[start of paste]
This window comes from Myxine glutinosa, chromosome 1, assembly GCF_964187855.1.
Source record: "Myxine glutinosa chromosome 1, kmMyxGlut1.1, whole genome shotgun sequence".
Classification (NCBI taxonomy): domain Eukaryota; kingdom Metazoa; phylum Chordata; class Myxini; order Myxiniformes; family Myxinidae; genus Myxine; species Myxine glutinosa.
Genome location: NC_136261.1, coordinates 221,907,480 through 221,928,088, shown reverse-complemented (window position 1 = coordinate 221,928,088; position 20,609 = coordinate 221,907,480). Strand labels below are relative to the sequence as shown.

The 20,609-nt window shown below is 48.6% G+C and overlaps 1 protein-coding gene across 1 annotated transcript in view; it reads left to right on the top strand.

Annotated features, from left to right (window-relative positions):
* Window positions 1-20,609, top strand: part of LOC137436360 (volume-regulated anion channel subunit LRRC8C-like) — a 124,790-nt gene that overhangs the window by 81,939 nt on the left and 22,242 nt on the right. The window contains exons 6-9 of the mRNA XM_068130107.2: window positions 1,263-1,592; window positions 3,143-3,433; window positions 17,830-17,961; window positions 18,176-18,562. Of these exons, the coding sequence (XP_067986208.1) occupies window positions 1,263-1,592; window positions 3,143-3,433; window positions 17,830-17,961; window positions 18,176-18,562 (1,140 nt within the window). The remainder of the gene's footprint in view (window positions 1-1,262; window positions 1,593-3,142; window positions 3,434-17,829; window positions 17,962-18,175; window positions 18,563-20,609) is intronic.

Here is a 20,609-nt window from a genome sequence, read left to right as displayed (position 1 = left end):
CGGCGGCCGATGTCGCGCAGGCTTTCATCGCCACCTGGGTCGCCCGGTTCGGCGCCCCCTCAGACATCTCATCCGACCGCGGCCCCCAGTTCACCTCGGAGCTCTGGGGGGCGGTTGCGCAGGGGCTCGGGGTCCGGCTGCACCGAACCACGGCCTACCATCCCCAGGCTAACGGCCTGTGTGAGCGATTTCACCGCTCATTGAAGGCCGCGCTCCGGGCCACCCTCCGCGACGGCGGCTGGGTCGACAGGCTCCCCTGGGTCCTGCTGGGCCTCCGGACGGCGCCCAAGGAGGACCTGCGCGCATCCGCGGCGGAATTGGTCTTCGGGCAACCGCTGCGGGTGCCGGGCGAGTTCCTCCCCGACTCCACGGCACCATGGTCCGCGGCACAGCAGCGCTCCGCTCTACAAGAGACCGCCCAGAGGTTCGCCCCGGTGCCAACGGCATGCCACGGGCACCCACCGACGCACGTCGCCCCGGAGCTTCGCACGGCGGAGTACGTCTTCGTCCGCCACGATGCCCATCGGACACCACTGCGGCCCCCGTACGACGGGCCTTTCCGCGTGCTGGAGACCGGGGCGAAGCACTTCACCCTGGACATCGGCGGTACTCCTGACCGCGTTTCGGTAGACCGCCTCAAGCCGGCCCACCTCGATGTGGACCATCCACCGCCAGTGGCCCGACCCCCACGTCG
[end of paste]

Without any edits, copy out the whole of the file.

This window comes from Myxine glutinosa, chromosome 1, assembly GCF_964187855.1.
Source record: "Myxine glutinosa chromosome 1, kmMyxGlut1.1, whole genome shotgun sequence".
Classification (NCBI taxonomy): domain Eukaryota; kingdom Metazoa; phylum Chordata; class Myxini; order Myxiniformes; family Myxinidae; genus Myxine; species Myxine glutinosa.
Genome location: NC_136261.1, coordinates 221,907,480 through 221,928,088, shown reverse-complemented (window position 1 = coordinate 221,928,088; position 20,609 = coordinate 221,907,480). Strand labels below are relative to the sequence as shown.

The 20,609-nt window shown below is 48.6% G+C and overlaps 1 protein-coding gene across 1 annotated transcript in view; it reads left to right on the top strand.

Annotated features, from left to right (window-relative positions):
* Window positions 1-20,609, top strand: part of LOC137436360 (volume-regulated anion channel subunit LRRC8C-like) — a 124,790-nt gene that overhangs the window by 81,939 nt on the left and 22,242 nt on the right. The window contains exons 6-9 of the mRNA XM_068130107.2: window positions 1,263-1,592; window positions 3,143-3,433; window positions 17,830-17,961; window positions 18,176-18,562. Of these exons, the coding sequence (XP_067986208.1) occupies window positions 1,263-1,592; window positions 3,143-3,433; window positions 17,830-17,961; window positions 18,176-18,562 (1,140 nt within the window). The remainder of the gene's footprint in view (window positions 1-1,262; window positions 1,593-3,142; window positions 3,434-17,829; window positions 17,962-18,175; window positions 18,563-20,609) is intronic.

Here is a 20,609-nt window from a genome sequence, read left to right as displayed (position 1 = left end):
CGGCGGCCGATGTCGCGCAGGCTTTCATCGCCACCTGGGTCGCCCGGTTCGGCGCCCCCTCAGACATCTCATCCGACCGCGGCCCCCAGTTCACCTCGGAGCTCTGGGGGGCGGTTGCGCAGGGGCTCGGGGTCCGGCTGCACCGAACCACGGCCTACCATCCCCAGGCTAACGGCCTGTGTGAGCGATTTCACCGCTCATTGAAGGCCGCGCTCCGGGCCACCCTCCGCGACGGCGGCTGGGTCGACAGGCTCCCCTGGGTCCTGCTGGGCCTCCGGACGGCGCCCAAGGAGGACCTGCGCGCATCCGCGGCGGAATTGGTCTTCGGGCAACCGCTGCGGGTGCCGGGCGAGTTCCTCCCCGACTCCACGGCACCATGGTCCGCGGCACAGCAGCGCTCCGCTCTACAAGAGACCGCCCAGAGGTTCGCCCCGGTGCCAACGGCATGCCACGGGCACCCACCGACGCACGTCGCCCCGGAGCTTCGCACGGCGGAGTACGTCTTCGTCCGCCACGATGCCCATCGGACACCACTGCGGCCCCCGTACGACGGGCCTTTCCGCGTGCTGGAGACCGGGGCGAAGCACTTCACCCTGGACATCGGCGGTACTCCTGACCGCGTTTCGGTAGACCGCCTCAAGCCGGCCCACCTCGATGTGGACCATCCACCGCCAGTGGCCCGACCCCCACGTCG